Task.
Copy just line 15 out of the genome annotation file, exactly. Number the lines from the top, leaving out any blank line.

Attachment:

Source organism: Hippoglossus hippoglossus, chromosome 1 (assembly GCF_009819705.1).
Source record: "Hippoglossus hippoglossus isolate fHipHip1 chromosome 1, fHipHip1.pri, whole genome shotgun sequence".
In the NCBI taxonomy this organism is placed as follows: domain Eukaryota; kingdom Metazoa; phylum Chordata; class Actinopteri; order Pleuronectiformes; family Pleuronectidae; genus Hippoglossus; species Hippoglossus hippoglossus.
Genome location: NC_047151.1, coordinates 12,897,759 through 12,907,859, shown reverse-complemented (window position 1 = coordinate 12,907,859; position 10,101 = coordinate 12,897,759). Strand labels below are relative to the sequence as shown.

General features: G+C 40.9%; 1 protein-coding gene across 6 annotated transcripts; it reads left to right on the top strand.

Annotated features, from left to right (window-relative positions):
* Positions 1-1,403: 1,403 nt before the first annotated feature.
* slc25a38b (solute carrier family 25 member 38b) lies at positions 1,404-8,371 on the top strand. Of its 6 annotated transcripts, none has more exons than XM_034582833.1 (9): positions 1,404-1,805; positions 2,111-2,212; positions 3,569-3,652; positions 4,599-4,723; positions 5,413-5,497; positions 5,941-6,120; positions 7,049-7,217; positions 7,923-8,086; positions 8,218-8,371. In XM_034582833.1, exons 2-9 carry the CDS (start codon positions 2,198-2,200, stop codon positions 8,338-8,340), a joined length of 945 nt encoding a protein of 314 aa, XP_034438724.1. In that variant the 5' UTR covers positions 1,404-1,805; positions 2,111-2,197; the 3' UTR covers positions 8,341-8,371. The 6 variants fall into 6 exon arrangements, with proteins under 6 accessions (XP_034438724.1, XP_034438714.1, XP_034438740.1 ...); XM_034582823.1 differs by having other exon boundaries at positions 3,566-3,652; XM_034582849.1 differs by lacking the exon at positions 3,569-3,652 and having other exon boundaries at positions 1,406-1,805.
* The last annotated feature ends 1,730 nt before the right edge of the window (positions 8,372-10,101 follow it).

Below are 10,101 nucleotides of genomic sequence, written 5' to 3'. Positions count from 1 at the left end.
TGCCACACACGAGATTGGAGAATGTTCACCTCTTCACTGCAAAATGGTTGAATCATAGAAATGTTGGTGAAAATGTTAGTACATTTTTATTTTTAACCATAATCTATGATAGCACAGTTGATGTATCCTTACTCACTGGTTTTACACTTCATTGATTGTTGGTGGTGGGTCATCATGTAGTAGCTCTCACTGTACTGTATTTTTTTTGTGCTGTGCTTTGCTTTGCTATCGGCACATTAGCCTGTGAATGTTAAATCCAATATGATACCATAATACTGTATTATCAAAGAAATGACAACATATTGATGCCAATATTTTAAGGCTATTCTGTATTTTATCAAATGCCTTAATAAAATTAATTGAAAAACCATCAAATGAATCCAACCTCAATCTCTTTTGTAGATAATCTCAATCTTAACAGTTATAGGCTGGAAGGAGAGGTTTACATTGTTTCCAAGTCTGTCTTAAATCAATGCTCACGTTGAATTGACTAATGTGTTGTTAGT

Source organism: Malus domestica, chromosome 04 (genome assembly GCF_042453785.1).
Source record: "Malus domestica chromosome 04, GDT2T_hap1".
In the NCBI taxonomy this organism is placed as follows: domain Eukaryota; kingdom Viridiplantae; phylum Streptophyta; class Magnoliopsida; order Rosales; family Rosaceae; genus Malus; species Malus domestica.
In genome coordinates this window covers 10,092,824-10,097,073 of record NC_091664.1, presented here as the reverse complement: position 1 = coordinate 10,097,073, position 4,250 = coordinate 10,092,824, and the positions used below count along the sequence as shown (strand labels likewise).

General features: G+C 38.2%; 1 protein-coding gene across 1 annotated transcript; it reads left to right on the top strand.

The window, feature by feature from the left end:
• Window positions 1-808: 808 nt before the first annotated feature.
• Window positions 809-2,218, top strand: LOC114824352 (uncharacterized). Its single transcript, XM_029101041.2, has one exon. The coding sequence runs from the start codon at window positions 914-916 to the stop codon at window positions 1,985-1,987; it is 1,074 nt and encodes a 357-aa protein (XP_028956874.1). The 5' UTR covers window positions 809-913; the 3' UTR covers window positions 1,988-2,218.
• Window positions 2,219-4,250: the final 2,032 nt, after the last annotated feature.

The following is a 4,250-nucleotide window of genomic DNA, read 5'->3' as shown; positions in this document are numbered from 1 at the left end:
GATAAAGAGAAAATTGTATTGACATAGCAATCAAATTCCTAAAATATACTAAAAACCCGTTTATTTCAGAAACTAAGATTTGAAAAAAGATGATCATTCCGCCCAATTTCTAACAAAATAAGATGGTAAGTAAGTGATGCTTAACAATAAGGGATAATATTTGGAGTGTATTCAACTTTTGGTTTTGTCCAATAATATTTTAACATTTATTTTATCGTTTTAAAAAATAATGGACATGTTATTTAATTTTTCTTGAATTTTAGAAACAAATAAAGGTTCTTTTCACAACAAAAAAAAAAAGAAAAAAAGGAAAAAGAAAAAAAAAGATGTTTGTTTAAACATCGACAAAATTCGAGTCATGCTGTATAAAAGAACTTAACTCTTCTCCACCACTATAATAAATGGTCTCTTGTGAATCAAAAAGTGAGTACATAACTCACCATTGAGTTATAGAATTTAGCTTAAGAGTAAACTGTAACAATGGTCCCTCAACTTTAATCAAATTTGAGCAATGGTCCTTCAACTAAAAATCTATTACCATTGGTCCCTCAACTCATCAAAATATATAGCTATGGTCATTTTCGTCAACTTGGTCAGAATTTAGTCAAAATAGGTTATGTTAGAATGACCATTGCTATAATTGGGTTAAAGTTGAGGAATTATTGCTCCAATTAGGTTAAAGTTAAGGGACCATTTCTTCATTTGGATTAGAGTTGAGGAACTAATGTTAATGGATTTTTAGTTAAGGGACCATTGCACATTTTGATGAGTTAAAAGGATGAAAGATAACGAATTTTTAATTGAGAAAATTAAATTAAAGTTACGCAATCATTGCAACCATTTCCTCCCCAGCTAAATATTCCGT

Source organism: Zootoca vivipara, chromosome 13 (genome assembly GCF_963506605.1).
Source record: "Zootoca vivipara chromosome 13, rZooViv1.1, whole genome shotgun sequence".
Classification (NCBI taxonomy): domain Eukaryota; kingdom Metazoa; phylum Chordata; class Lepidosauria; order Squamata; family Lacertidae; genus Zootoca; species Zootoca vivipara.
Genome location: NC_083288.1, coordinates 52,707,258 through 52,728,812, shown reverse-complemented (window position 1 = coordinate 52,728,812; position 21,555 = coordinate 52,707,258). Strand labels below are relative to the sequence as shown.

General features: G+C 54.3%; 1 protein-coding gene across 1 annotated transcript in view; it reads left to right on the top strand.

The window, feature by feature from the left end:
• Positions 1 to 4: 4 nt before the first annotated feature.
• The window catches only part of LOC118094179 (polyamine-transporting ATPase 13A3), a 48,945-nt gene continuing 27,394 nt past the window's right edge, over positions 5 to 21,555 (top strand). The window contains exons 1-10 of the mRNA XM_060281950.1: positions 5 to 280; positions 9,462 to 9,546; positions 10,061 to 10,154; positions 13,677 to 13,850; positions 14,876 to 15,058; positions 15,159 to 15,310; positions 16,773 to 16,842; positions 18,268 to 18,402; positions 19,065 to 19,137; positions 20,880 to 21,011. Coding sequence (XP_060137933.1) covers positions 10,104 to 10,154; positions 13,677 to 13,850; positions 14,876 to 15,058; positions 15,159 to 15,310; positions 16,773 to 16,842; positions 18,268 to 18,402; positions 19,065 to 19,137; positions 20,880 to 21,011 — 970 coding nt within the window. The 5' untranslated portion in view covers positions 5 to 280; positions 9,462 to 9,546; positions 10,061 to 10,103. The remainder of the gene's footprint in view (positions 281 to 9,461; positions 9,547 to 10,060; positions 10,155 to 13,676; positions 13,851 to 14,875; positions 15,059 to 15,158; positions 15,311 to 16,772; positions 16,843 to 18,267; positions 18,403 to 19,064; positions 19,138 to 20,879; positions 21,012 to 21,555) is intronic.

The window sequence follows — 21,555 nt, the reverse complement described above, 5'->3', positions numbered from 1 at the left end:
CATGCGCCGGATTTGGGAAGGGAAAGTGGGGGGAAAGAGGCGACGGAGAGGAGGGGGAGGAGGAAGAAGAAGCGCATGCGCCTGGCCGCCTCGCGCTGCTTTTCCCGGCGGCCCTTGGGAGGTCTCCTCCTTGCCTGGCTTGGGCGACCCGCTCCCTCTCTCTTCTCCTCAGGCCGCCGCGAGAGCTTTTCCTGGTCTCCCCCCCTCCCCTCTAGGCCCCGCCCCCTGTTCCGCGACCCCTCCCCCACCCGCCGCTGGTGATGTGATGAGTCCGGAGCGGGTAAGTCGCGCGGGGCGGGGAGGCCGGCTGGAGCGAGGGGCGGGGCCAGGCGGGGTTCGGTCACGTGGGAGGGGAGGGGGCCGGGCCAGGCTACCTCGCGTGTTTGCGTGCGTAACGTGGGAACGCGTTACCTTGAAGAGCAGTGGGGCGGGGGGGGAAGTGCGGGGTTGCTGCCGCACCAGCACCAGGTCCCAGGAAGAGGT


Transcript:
In genome coordinates this window covers 10,092,824-10,097,073 of record NC_091664.1, presented here as the reverse complement: position 1 = coordinate 10,097,073, position 4,250 = coordinate 10,092,824, and the positions used below count along the sequence as shown (strand labels likewise).